Oddly, no one seemed to notice the logical inconsistency between the two stories -- either here or in other media outlets, which largely covered the two stories the same way. If Israeli strikes on Hamas militants and leaders that led to the unintended deaths of innocent civilians in response to over a thousand unprovoked and continuing missile attacks on Israeli soil since 2005 constitute war crimes, then surely American air strikes against Taliban or Al Qaeda militants or leaders that led to the unintended deaths of innocent women and children eight years after the last attack on American soil by Al Qaeda constitute war crimes. Hamas, like al Qaeda, is explicit in its goal: the destruction of what it sees as its enemy. Only by suspending our capacity to imagine what we would do if faced with continuous assaults by a neighboring state that endanger our children can we call one act a war crime and the other an act of self-defense. (Would we wait one day or two before launching a nuclear strike if Mexico intentionally sent a single missile into Waco after declaring its intention to destroy the United States? If we decided to restrain ourselves from a nuclear attack, would we heed international calls for a ceasefire after a four-week bombing campaign aimed at destroying Mexico's capacity to attack us, or would we march into Mexico City or at least attack with massive force and countless civilian deaths until the Mexican government surrendered?)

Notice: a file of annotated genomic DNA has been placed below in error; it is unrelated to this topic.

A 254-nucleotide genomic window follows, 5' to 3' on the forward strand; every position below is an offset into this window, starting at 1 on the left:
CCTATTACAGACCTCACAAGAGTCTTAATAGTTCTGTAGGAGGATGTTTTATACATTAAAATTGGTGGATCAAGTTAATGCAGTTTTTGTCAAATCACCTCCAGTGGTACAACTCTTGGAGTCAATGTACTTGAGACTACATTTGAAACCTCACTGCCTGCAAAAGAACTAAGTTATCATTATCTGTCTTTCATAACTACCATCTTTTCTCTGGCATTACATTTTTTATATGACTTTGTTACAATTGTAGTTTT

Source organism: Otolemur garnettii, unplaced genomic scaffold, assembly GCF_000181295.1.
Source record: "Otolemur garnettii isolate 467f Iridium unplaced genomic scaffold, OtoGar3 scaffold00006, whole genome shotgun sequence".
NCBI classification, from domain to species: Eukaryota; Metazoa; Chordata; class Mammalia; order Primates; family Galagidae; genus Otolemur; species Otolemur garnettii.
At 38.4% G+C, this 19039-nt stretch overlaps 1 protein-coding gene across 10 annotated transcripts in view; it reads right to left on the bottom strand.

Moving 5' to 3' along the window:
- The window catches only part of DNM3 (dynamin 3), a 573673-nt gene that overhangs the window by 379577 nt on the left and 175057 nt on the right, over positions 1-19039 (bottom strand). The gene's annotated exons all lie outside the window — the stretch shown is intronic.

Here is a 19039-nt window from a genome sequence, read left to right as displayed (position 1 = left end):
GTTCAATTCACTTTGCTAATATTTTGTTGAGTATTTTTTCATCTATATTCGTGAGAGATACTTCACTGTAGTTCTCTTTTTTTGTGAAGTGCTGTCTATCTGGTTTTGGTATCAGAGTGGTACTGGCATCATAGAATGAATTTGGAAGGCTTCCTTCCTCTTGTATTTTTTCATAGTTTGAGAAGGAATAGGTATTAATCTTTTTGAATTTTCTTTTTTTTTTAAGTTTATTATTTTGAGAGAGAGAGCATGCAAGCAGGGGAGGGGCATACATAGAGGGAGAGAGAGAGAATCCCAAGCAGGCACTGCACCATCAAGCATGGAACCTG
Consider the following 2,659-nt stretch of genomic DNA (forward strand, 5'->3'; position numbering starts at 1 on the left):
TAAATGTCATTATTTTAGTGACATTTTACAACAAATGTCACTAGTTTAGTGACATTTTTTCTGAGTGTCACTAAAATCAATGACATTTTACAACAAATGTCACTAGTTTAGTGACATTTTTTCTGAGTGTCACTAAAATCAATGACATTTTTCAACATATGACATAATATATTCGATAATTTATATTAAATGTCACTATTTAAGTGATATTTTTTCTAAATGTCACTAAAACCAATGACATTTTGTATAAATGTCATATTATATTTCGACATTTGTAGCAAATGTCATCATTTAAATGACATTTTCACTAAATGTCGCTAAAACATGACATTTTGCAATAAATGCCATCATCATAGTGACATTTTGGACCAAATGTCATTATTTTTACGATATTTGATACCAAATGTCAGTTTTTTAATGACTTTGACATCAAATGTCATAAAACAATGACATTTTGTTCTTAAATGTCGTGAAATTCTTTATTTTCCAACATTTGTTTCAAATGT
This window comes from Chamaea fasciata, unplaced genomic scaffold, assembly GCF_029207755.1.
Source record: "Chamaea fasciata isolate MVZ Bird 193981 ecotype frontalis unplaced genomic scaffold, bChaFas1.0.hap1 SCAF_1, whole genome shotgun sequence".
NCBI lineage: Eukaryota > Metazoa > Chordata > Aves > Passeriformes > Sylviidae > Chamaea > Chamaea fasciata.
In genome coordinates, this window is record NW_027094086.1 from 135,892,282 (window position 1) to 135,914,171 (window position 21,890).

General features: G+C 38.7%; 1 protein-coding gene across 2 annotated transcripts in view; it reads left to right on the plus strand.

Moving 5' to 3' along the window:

When we see the images or hear the crying of Palestinian children after a raid on militants in Gaza, it is hard not to be moved to say, "Stop, enough!" But the fact that we see those images and hear those sounds every time Israel responds to aggression but never when America does so renders our capacity for perspective-taking unbalanced. Children crying, burned, or searching for their dead mothers are virtually always the visual or auditory backdrops for television and radio stories about Israeli strikes against those who attack Israel, but they are never the backdrop for stories about American attacks, even against those who never attacked us (notably the Iraqis, whose civilian death toll still remains unknown to us, five years after we marched into Baghdad). Indeed, just the opposite. On Sunday on CNN, Barbara Starr reported on the U.S. missile attacks into Pakistan and the emerging details of the civilian deaths they had caused, including at least three children of the militant leader who was apparently their primary target. But instead of seeing images of dead and wailing Pakistani children in the background, viewers watched footage of frightening masked terrorists and the usual training-camp videos, implicitly justifying the attacks, priming a completely different set of associations than the Gaza missile strikes, and essentially deactivating empathic distress mechanisms that are part of our evolutionary heritage. If children died, it was a shame, but they were "collateral damage." The last thing we would want to do would be to see them.